In order to examine possible causes of fairly low agreement between the MetS definitions, we compared agreement between the criteria of the three MetS definitions in the entire population (Table 4). The largest disagreement was found for adiposity. As many as 70% of the total population fulfilled the criteria for adiposity according to either the ATP, WHO or IDF definitions of MetS (i.e. based on BMI, waist circumference or waist to hip ratio). However, the prevalence of the adiposity criterion varied largely according to the different MetS definitions: 35.2% according to ATP, 61.5% according to WHO, and 55.8% according to IDF. Out of those who qualified for adiposity according to any MetS definitions, only 48% met all three definitions. With regards to the other MetS criteria, the WHO definition disagreed with the other two definitions of MetS (ATP and IDF) in identifying people with dyslipidemia and to a lesser extent, with impaired glucose regulation. However, these criteria are less prevalent in the population than adiposity (Table 2), which results in less impact on MetS classification.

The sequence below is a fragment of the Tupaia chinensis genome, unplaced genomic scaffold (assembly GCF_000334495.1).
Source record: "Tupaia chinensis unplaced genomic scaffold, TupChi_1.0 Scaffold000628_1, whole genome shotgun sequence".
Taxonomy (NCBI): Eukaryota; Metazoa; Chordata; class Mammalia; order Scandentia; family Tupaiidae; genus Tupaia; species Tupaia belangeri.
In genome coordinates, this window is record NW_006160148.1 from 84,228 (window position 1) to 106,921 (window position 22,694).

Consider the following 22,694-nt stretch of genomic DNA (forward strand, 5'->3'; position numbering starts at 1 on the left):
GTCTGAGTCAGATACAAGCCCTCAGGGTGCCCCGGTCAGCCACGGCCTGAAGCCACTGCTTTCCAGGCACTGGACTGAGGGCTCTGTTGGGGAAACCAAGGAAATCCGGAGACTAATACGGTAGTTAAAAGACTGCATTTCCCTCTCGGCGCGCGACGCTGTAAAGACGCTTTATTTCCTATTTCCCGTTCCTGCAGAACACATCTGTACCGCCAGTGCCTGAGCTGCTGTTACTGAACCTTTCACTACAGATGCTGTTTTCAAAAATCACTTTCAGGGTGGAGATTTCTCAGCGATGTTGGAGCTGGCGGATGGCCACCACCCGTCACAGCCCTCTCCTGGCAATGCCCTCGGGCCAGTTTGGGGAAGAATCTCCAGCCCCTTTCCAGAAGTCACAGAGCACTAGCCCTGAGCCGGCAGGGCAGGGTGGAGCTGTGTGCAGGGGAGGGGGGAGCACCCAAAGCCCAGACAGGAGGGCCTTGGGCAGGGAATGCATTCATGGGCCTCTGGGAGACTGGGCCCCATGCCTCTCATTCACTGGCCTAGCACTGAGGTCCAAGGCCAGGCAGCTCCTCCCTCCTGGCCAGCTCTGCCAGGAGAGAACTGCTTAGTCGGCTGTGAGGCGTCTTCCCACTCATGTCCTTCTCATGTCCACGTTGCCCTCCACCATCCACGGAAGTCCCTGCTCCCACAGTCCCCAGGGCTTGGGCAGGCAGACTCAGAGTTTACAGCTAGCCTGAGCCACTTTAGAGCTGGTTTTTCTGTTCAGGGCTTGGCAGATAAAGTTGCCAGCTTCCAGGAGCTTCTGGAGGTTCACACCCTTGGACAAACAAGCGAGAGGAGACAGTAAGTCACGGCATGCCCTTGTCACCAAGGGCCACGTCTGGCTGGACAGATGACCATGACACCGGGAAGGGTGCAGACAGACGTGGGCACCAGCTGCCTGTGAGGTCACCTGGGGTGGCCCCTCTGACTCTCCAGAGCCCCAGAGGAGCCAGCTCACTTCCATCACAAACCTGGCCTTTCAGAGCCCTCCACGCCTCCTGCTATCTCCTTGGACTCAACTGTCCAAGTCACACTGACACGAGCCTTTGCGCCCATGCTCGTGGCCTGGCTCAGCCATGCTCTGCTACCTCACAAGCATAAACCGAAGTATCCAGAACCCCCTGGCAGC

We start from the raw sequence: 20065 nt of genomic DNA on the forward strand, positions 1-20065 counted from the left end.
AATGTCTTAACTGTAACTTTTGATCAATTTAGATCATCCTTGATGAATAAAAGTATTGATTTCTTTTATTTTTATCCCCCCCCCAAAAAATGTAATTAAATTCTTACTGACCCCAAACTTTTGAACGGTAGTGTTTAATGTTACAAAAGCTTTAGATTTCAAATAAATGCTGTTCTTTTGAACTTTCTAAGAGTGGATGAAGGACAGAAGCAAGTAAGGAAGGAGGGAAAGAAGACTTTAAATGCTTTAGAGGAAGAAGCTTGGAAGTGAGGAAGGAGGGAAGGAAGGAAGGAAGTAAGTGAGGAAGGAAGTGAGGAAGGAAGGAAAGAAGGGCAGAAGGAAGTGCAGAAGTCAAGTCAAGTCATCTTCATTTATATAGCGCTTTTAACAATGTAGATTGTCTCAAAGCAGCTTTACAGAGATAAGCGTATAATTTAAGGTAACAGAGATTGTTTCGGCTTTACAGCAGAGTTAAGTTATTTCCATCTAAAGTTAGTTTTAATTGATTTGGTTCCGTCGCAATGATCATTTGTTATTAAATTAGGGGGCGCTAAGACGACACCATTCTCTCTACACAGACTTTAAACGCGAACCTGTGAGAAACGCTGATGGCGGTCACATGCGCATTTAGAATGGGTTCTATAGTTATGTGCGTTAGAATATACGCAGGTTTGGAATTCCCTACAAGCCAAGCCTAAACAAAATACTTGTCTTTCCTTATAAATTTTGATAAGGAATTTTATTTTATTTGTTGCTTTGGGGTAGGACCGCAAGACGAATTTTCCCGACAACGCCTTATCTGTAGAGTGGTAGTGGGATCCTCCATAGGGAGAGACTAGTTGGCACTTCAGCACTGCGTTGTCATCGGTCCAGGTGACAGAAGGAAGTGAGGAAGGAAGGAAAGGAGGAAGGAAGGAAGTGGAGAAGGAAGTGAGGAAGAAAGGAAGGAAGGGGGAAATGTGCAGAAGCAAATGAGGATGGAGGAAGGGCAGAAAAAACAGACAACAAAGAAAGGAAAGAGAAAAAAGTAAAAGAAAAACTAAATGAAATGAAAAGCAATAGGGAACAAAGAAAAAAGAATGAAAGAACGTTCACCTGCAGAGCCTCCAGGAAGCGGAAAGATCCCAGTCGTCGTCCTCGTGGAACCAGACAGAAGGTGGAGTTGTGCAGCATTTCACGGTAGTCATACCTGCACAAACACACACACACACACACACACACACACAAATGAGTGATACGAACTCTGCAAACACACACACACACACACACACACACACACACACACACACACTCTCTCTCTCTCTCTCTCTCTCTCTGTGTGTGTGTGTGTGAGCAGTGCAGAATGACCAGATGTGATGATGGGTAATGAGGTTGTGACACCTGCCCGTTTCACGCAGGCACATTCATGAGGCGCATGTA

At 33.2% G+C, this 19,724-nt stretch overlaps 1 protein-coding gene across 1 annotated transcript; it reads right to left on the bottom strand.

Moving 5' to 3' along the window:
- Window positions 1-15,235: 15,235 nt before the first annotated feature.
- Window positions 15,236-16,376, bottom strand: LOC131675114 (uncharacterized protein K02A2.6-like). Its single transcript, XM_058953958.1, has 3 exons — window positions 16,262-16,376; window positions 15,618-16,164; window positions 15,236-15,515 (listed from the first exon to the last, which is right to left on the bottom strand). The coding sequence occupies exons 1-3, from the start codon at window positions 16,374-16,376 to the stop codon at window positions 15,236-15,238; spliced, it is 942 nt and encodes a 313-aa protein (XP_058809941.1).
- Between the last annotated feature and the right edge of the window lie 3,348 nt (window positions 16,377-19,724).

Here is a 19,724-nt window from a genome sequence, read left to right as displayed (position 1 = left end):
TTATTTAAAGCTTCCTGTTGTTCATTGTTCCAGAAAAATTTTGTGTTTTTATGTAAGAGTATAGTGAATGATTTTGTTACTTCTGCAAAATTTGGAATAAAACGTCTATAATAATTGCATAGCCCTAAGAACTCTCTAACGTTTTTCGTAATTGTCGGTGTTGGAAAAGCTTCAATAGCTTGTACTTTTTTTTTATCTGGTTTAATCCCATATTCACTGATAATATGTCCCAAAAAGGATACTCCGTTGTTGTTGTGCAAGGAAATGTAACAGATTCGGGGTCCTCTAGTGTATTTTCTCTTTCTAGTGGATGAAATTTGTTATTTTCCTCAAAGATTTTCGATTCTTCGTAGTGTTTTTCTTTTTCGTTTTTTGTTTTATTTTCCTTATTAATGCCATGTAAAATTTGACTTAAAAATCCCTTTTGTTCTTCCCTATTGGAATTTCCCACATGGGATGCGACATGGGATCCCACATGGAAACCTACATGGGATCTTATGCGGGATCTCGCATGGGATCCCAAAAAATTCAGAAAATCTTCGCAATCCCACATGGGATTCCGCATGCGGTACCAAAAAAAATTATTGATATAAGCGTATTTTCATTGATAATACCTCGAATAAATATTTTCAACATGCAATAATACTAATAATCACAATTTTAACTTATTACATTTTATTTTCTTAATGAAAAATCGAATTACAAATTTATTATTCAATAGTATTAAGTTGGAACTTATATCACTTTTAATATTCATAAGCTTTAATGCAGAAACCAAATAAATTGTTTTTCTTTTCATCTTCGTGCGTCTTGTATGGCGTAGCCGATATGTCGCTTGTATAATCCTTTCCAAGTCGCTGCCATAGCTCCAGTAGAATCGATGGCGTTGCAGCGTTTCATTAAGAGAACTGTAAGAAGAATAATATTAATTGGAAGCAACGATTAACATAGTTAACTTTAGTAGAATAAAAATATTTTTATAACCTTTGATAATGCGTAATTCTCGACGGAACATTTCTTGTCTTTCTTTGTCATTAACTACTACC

The main findings of the study are as follows: i) the prevalence of MetS was high in this population of East Africa regardless of which MetS definition was used; ii) the prevalence of MetS decreased by approximately one third upon exclusion of persons with diabetes; and iii) agreement between different MetS definitions was limited and consequently, the similar prevalence of MetS according to either MetS definition actually identified, to a substantial extent, different subjects as having MetS.